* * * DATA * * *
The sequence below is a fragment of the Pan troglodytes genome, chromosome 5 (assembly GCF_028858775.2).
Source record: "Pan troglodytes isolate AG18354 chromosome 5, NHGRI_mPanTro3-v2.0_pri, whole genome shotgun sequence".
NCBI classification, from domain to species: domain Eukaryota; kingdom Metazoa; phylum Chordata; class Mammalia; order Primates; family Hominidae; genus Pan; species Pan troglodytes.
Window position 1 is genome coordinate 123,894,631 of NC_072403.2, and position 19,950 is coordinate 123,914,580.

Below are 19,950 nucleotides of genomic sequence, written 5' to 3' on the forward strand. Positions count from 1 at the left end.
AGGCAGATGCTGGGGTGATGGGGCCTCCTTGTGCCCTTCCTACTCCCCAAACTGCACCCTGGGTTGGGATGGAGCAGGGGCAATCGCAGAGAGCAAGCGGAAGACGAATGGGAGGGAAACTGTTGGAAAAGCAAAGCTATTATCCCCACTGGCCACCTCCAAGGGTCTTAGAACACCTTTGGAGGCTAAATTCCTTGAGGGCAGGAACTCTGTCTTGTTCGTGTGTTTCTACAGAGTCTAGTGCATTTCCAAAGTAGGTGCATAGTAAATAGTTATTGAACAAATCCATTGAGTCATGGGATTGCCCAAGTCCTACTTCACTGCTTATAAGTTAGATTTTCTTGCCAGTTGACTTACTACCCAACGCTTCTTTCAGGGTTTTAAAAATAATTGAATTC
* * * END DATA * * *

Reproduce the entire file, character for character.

The sequence below is a fragment of the Pan troglodytes genome, chromosome 5 (assembly GCF_028858775.2).
Source record: "Pan troglodytes isolate AG18354 chromosome 5, NHGRI_mPanTro3-v2.0_pri, whole genome shotgun sequence".
NCBI classification, from domain to species: domain Eukaryota; kingdom Metazoa; phylum Chordata; class Mammalia; order Primates; family Hominidae; genus Pan; species Pan troglodytes.
Window position 1 is genome coordinate 123,894,631 of NC_072403.2, and position 19,950 is coordinate 123,914,580.

Below are 19,950 nucleotides of genomic sequence, written 5' to 3' on the forward strand. Positions count from 1 at the left end.
AGGCAGATGCTGGGGTGATGGGGCCTCCTTGTGCCCTTCCTACTCCCCAAACTGCACCCTGGGTTGGGATGGAGCAGGGGCAATCGCAGAGAGCAAGCGGAAGACGAATGGGAGGGAAACTGTTGGAAAAGCAAAGCTATTATCCCCACTGGCCACCTCCAAGGGTCTTAGAACACCTTTGGAGGCTAAATTCCTTGAGGGCAGGAACTCTGTCTTGTTCGTGTGTTTCTACAGAGTCTAGTGCATTTCCAAAGTAGGTGCATAGTAAATAGTTATTGAACAAATCCATTGAGTCATGGGATTGCCCAAGTCCTACTTCACTGCTTATAAGTTAGATTTTCTTGCCAGTTGACTTACTACCCAACGCTTCTTTCAGGGTTTTAAAAATAATTGAATTC